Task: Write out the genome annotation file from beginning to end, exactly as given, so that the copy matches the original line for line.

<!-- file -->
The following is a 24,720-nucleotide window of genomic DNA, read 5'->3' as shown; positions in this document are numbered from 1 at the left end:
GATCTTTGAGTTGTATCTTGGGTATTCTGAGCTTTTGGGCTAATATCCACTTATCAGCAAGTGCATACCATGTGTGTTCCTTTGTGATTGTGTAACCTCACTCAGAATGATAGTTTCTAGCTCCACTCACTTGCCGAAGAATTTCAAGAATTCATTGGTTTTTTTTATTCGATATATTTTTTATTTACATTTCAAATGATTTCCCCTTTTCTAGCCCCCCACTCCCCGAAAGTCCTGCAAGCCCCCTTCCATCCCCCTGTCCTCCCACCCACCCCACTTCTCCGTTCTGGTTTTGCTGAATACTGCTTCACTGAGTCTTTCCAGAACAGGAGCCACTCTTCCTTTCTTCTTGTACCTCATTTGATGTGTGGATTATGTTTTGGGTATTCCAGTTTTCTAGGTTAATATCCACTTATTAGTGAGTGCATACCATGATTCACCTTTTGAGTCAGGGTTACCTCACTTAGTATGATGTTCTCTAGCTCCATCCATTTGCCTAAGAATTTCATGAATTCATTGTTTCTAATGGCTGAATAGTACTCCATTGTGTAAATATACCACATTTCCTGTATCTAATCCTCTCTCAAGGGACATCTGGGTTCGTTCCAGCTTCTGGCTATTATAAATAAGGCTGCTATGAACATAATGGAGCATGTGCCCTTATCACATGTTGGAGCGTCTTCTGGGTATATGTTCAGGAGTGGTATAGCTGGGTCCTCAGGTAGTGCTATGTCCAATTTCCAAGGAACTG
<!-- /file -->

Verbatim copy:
The following is a 24,720-nucleotide window of genomic DNA, read 5'->3' as shown; positions in this document are numbered from 1 at the left end:
GATCTTTGAGTTGTATCTTGGGTATTCTGAGCTTTTGGGCTAATATCCACTTATCAGCAAGTGCATACCATGTGTGTTCCTTTGTGATTGTGTAACCTCACTCAGAATGATAGTTTCTAGCTCCACTCACTTGCCGAAGAATTTCAAGAATTCATTGGTTTTTTTTATTCGATATATTTTTTATTTACATTTCAAATGATTTCCCCTTTTCTAGCCCCCCACTCCCCGAAAGTCCTGCAAGCCCCCTTCCATCCCCCTGTCCTCCCACCCACCCCACTTCTCCGTTCTGGTTTTGCTGAATACTGCTTCACTGAGTCTTTCCAGAACAGGAGCCACTCTTCCTTTCTTCTTGTACCTCATTTGATGTGTGGATTATGTTTTGGGTATTCCAGTTTTCTAGGTTAATATCCACTTATTAGTGAGTGCATACCATGATTCACCTTTTGAGTCAGGGTTACCTCACTTAGTATGATGTTCTCTAGCTCCATCCATTTGCCTAAGAATTTCATGAATTCATTGTTTCTAATGGCTGAATAGTACTCCATTGTGTAAATATACCACATTTCCTGTATCTAATCCTCTCTCAAGGGACATCTGGGTTCGTTCCAGCTTCTGGCTATTATAAATAAGGCTGCTATGAACATAATGGAGCATGTGCCCTTATCACATGTTGGAGCGTCTTCTGGGTATATGTTCAGGAGTGGTATAGCTGGGTCCTCAGGTAGTGCTATGTCCAATTTCCAAGGAACTG